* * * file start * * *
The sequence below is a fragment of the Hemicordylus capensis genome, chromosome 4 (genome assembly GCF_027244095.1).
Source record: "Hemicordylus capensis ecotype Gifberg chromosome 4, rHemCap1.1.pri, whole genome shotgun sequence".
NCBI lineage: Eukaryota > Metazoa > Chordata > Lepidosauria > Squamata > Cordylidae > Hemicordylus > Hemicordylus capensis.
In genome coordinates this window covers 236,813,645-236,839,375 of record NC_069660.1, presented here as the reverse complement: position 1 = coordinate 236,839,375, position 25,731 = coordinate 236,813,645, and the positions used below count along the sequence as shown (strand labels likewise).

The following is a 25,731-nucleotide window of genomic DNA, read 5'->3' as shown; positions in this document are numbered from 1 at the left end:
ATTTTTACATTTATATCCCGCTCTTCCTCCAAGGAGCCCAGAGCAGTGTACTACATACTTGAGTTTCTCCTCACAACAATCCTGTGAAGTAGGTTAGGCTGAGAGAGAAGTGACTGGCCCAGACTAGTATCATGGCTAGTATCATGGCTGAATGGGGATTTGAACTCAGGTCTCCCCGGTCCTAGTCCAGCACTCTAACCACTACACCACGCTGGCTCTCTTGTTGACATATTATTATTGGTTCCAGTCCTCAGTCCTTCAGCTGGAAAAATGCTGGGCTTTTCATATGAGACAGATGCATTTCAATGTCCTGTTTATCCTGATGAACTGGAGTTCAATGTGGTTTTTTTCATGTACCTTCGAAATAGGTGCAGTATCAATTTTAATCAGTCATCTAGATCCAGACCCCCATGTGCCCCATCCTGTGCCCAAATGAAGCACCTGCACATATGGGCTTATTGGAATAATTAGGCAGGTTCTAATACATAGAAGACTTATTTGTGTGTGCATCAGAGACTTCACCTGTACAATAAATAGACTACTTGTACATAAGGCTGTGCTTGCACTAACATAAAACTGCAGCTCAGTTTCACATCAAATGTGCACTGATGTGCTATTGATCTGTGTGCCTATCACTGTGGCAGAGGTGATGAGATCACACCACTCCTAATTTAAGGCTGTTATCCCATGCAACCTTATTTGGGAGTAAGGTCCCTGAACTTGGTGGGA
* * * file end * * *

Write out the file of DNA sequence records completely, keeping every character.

The sequence below is a fragment of the Hemicordylus capensis genome, chromosome 4 (genome assembly GCF_027244095.1).
Source record: "Hemicordylus capensis ecotype Gifberg chromosome 4, rHemCap1.1.pri, whole genome shotgun sequence".
NCBI lineage: Eukaryota > Metazoa > Chordata > Lepidosauria > Squamata > Cordylidae > Hemicordylus > Hemicordylus capensis.
In genome coordinates this window covers 236,813,645-236,839,375 of record NC_069660.1, presented here as the reverse complement: position 1 = coordinate 236,839,375, position 25,731 = coordinate 236,813,645, and the positions used below count along the sequence as shown (strand labels likewise).

The following is a 25,731-nucleotide window of genomic DNA, read 5'->3' as shown; positions in this document are numbered from 1 at the left end:
ATTTTTACATTTATATCCCGCTCTTCCTCCAAGGAGCCCAGAGCAGTGTACTACATACTTGAGTTTCTCCTCACAACAATCCTGTGAAGTAGGTTAGGCTGAGAGAGAAGTGACTGGCCCAGACTAGTATCATGGCTAGTATCATGGCTGAATGGGGATTTGAACTCAGGTCTCCCCGGTCCTAGTCCAGCACTCTAACCACTACACCACGCTGGCTCTCTTGTTGACATATTATTATTGGTTCCAGTCCTCAGTCCTTCAGCTGGAAAAATGCTGGGCTTTTCATATGAGACAGATGCATTTCAATGTCCTGTTTATCCTGATGAACTGGAGTTCAATGTGGTTTTTTTCATGTACCTTCGAAATAGGTGCAGTATCAATTTTAATCAGTCATCTAGATCCAGACCCCCATGTGCCCCATCCTGTGCCCAAATGAAGCACCTGCACATATGGGCTTATTGGAATAATTAGGCAGGTTCTAATACATAGAAGACTTATTTGTGTGTGCATCAGAGACTTCACCTGTACAATAAATAGACTACTTGTACATAAGGCTGTGCTTGCACTAACATAAAACTGCAGCTCAGTTTCACATCAAATGTGCACTGATGTGCTATTGATCTGTGTGCCTATCACTGTGGCAGAGGTGATGAGATCACACCACTCCTAATTTAAGGCTGTTATCCCATGCAACCTTATTTGGGAGTAAGGTCCCTGAACTTGGTGGGA